1818 Market Street
Right Management Consultants is an international career management and human resources consulting firm dedicated to helping its clients manage the human side of change.
Founded in 1980, Right Management Consultants quickly became a leader in the outplacement industry. Today, Right provides a full spectrum of services to meet the workforce management needs of client organizations and their employees, ranging from individual coaching to career management assignments to the design and implementation of large-scale organizational change initiatives.
When a company's workers are "laid off," the rank and file may head for an employment agency (as well as the unemployment office), but the executives very likely are sent to a firm that specializes in "outplacement services." This puts the "dehired" party off premises but presumably focused on a job search rather than a lawsuit or vindictive whistle blowing. Right Management Consultants, Inc. is the largest firm worldwide—and the only publicly traded one—in the outplacement services field, which it prefers to call the "career transition services industry." The company's fees for its services, which typically last six months to a year, are paid exclusively by the employer, and it does not provide its services to employees who are not sponsored by employers. In other words, Right Management Consultants is neither an employment agency nor a "retail" career consulting firm open to all. The company also provides management consulting services in the form of leadership development, organizational performance, and employee management. It is structured into five geographic groups and has more than 200 company-owned and franchised offices worldwide, in every populated continent except Africa.
Starting Out in the 1980s
Frank Louchheim was manager of outplacement for Bernard Haldane Associates, Inc., a Philadelphia-based career-counseling firm when he founded—with three others—Right Management Consultants in 1980 and became its chairman, president, and chief executive officer. The moment was propitious, for the nation was entering one of its most severe recessions. By the spring of 1982 one-third of the 500 biggest U.S. companies, and two-thirds of the biggest 100, in terms of sales, were believed to be using outplacement specialists. The 1982 edition of a directory of outplacement firms found 82 in existence, of which more than two-thirds were formed in the 1970s. Most were charging as their fee 15 percent of the dehired individual's annual salary. Others billed on an hourly basis at $60 to $100 per hour.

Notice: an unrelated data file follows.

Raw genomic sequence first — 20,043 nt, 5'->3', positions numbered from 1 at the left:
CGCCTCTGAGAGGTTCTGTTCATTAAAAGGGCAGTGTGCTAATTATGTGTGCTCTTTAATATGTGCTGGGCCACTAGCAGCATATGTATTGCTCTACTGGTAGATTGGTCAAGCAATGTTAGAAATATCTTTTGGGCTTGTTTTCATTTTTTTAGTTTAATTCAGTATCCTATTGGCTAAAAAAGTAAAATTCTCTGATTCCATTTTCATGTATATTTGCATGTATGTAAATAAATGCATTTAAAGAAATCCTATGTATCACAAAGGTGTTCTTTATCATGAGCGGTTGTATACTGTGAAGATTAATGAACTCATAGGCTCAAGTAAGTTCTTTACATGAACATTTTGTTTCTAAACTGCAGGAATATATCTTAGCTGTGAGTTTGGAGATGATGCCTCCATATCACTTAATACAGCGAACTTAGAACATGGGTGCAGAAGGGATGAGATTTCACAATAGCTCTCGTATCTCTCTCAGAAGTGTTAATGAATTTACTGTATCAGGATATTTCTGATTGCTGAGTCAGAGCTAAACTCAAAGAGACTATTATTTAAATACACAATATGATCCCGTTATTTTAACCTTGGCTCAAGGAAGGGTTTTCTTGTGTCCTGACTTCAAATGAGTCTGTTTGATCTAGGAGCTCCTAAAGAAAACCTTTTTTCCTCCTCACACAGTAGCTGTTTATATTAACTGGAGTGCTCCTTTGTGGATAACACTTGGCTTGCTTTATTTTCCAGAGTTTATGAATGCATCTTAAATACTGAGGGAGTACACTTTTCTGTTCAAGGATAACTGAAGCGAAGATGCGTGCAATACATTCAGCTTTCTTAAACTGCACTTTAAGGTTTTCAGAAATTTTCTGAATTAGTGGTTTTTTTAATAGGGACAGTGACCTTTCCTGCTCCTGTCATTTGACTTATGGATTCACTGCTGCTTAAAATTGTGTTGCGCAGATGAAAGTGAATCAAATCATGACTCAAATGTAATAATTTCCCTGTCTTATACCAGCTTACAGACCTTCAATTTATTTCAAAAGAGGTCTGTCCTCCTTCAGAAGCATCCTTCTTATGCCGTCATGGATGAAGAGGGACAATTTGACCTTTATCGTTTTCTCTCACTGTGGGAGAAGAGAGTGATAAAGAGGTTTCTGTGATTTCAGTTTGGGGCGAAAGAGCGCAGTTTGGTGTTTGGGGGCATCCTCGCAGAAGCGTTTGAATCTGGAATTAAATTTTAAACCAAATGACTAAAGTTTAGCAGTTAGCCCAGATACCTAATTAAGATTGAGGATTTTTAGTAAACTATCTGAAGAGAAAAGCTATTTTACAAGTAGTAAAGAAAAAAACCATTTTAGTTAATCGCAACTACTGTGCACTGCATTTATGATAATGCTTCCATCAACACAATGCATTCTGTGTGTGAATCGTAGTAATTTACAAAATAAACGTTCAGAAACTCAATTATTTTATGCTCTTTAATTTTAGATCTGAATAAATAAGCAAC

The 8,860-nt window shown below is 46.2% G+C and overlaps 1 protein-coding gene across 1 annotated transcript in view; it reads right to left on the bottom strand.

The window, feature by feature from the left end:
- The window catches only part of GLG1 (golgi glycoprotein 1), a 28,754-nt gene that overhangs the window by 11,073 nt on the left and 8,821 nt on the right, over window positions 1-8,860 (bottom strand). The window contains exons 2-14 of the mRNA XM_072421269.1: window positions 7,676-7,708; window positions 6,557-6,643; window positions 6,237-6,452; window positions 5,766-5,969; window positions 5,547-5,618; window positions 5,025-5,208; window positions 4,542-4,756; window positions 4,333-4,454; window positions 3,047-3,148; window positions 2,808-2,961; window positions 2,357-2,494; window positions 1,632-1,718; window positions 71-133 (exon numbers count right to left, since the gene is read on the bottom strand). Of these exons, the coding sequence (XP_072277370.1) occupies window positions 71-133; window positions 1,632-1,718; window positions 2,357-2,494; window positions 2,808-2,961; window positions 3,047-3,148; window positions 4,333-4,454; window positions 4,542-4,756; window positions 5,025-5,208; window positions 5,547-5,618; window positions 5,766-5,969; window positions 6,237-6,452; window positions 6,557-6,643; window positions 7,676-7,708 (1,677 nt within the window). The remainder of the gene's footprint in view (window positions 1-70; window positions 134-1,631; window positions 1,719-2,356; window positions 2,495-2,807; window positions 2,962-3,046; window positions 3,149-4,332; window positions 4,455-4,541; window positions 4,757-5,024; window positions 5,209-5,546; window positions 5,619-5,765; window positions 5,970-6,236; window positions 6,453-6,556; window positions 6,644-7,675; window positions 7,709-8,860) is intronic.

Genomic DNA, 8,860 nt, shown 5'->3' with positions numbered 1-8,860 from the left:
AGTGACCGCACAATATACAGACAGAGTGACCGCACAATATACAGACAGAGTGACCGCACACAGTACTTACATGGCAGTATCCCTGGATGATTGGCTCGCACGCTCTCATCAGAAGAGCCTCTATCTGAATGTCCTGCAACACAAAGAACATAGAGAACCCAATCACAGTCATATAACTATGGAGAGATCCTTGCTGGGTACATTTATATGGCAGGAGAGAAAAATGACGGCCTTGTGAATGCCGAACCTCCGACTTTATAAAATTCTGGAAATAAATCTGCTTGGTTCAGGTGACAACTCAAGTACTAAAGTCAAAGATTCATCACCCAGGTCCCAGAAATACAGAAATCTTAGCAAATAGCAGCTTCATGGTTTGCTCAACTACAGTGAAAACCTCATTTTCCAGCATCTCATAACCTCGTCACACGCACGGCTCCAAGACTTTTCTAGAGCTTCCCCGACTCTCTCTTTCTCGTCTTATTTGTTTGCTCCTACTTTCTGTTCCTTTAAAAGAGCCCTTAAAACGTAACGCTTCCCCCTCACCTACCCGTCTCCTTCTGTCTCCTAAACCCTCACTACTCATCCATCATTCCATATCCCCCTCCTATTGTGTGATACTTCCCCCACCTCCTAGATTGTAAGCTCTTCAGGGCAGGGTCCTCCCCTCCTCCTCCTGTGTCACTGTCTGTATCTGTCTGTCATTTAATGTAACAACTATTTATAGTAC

Doing business under the name "Right Associates," Right Management Consultants started out on a shoestring, with the four founders operating in different cities and receiving compensation in the form of commissions because there was not enough business volume to pay salaries. The firm developed into a national network by recruiting experienced, entrepreneurial managers with the authority to run local offices as they saw fit. They received a modest base salary for managing the office, another one for time actually spent counseling clients, and a commission based on the office's sales. Each manager was assigned an operating-profit target and given a bonus of 10 percent of the profit for meeting the target, plus an extra percentage point, with a maximum of 20 percent, for every percentage point of profit over the target. The successful office manager also was awarded stock options after a year. Similarly, the skeleton corporate staff at the Philadelphia headquarters received compensation in the form of incentive bonuses as well as salary.
Right Management Consultants operated on a franchised basis as well. Its first office outside Philadelphia, in Houston, was such an "affiliate" until 1984, when it was acquired as a company office. In 1981 Right Management opened company offices in Baltimore and Chicago, as well as three in the New York City metropolitan area. It also opened affiliated offices in Boston, Detroit, Fort Lauderdale, Los Angeles, Miami, Providence, and San Francisco in 1982. That year the company earned a nominal $1 in net income on total revenues of $2.25 million.
By the end of 1986 Right Management Consultants had 13 company offices in North America and 23 more operated by 14 affiliates. There was also an affiliate in Paris. Revenues and net income rose each year, reaching $11.92 million and $776,000, respectively, in 1986. That year 75 percent of revenue came from providing outplacement services on a one-on-one basis. These included such job-hunt services as career counseling, resume writing, and preparing and rehearsing for interviews. They also included advice to the employer on conducting the termination interview, terms of severance pay and other termination benefits, and identification of termination-related issues for which the employer might wish to seek legal counsel. Right Management's remaining source of revenue came from outplacement consulting in group contexts for companies making group reductions in their workforce. Group programs had, as their core, seminars for generally up to 12 employees per group, in sessions extending over two to five days. The company made its initial public offering of stock in 1986, garnering net proceeds of $3.68 million. Louchheim remained the largest shareholder, with 17 percent of the common stock.